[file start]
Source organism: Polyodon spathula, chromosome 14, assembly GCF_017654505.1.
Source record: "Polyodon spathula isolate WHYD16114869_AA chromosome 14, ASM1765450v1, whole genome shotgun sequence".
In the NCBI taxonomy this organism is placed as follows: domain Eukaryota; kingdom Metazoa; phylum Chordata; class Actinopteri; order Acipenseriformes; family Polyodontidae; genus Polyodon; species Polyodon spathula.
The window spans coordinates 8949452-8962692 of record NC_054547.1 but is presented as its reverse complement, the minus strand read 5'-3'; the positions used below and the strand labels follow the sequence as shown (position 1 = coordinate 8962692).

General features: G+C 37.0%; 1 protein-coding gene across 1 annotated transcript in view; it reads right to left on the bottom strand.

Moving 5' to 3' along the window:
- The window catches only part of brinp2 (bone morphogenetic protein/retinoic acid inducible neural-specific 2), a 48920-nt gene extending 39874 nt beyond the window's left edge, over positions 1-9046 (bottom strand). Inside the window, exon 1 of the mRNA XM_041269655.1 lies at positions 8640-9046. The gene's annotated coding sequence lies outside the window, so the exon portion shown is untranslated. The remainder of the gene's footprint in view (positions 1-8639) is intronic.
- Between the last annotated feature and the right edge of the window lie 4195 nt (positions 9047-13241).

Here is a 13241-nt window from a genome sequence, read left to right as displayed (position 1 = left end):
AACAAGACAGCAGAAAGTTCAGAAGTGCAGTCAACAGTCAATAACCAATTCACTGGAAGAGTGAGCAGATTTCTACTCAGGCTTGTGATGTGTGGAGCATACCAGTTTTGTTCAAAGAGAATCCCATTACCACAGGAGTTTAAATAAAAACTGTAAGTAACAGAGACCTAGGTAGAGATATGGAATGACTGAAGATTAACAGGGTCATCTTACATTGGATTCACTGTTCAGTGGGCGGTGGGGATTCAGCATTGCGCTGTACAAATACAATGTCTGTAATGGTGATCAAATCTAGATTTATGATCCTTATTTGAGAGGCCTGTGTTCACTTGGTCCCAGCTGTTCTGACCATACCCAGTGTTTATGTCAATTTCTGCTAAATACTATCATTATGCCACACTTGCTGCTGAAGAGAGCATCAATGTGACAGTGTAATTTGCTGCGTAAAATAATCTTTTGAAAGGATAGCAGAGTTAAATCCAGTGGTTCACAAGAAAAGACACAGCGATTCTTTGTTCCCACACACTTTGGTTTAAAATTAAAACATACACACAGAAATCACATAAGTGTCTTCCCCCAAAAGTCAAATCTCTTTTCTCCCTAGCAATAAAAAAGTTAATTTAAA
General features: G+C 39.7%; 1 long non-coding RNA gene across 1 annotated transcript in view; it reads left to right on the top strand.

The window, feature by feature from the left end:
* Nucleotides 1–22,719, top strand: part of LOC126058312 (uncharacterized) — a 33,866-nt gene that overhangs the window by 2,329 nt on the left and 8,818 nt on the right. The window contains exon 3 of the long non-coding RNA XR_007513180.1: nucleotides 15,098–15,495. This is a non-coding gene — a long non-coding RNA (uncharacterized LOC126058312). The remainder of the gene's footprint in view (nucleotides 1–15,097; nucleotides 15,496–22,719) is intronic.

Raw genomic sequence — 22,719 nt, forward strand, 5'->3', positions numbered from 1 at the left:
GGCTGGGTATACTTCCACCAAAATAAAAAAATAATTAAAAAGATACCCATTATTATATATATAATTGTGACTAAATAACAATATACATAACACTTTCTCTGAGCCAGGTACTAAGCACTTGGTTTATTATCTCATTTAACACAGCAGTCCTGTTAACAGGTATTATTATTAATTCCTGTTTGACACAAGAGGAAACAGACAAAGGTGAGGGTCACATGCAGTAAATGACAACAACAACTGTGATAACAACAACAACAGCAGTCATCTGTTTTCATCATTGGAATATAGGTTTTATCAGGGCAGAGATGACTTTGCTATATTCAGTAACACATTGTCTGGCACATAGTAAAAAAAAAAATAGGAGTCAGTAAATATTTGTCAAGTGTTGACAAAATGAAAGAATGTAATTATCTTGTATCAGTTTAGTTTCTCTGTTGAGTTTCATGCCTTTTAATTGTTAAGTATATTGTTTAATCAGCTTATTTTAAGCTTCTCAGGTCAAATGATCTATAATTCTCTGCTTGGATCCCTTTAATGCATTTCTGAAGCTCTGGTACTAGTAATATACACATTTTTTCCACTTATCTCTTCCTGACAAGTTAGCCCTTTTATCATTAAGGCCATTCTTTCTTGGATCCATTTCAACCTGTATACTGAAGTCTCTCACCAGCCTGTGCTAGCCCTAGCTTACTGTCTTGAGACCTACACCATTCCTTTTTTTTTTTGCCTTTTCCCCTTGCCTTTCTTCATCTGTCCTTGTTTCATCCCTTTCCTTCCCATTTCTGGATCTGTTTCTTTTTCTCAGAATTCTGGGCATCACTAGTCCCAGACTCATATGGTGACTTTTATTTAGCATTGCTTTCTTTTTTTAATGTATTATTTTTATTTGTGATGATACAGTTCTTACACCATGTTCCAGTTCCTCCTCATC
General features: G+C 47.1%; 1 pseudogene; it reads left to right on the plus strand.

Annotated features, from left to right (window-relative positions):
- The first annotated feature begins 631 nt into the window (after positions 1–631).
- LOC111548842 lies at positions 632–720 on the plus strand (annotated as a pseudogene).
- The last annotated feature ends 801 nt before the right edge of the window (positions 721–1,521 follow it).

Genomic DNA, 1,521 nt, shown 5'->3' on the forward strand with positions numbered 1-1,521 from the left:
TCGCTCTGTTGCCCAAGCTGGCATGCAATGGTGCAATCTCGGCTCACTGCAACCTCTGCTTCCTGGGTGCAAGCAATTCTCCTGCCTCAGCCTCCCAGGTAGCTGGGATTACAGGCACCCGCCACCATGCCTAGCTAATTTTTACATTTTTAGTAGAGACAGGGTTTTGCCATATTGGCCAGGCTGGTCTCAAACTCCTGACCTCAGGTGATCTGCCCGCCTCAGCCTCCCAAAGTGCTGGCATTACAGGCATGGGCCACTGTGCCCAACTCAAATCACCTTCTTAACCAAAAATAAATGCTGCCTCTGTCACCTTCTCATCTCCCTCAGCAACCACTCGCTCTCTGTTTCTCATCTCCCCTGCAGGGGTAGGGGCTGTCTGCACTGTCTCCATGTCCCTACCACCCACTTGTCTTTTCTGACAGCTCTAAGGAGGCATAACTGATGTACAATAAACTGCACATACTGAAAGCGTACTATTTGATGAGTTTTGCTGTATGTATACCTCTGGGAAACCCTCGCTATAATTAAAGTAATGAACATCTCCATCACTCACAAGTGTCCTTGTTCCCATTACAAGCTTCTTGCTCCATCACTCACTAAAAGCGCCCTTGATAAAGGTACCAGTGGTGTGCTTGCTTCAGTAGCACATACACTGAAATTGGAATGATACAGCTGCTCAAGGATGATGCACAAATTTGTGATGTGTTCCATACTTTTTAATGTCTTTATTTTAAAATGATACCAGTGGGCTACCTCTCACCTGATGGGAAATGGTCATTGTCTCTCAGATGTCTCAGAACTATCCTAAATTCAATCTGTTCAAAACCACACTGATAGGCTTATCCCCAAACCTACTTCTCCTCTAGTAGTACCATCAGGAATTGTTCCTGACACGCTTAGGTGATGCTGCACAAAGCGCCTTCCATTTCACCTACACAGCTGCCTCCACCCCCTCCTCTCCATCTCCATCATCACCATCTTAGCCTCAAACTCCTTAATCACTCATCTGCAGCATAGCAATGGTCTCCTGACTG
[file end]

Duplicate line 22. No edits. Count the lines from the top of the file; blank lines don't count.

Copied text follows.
TCGCTCTGTTGCCCAAGCTGGCATGCAATGGTGCAATCTCGGCTCACTGCAACCTCTGCTTCCTGGGTGCAAGCAATTCTCCTGCCTCAGCCTCCCAGGTAGCTGGGATTACAGGCACCCGCCACCATGCCTAGCTAATTTTTACATTTTTAGTAGAGACAGGGTTTTGCCATATTGGCCAGGCTGGTCTCAAACTCCTGACCTCAGGTGATCTGCCCGCCTCAGCCTCCCAAAGTGCTGGCATTACAGGCATGGGCCACTGTGCCCAACTCAAATCACCTTCTTAACCAAAAATAAATGCTGCCTCTGTCACCTTCTCATCTCCCTCAGCAACCACTCGCTCTCTGTTTCTCATCTCCCCTGCAGGGGTAGGGGCTGTCTGCACTGTCTCCATGTCCCTACCACCCACTTGTCTTTTCTGACAGCTCTAAGGAGGCATAACTGATGTACAATAAACTGCACATACTGAAAGCGTACTATTTGATGAGTTTTGCTGTATGTATACCTCTGGGAAACCCTCGCTATAATTAAAGTAATGAACATCTCCATCACTCACAAGTGTCCTTGTTCCCATTACAAGCTTCTTGCTCCATCACTCACTAAAAGCGCCCTTGATAAAGGTACCAGTGGTGTGCTTGCTTCAGTAGCACATACACTGAAATTGGAATGATACAGCTGCTCAAGGATGATGCACAAATTTGTGATGTGTTCCATACTTTTTAATGTCTTTATTTTAAAATGATACCAGTGGGCTACCTCTCACCTGATGGGAAATGGTCATTGTCTCTCAGATGTCTCAGAACTATCCTAAATTCAATCTGTTCAAAACCACACTGATAGGCTTATCCCCAAACCTACTTCTCCTCTAGTAGTACCATCAGGAATTGTTCCTGACACGCTTAGGTGATGCTGCACAAAGCGCCTTCCATTTCACCTACACAGCTGCCTCCACCCCCTCCTCTCCATCTCCATCATCACCATCTTAGCCTCAAACTCCTTAATCACTCATCTGCAGCATAGCAATGGTCTCCTGACTG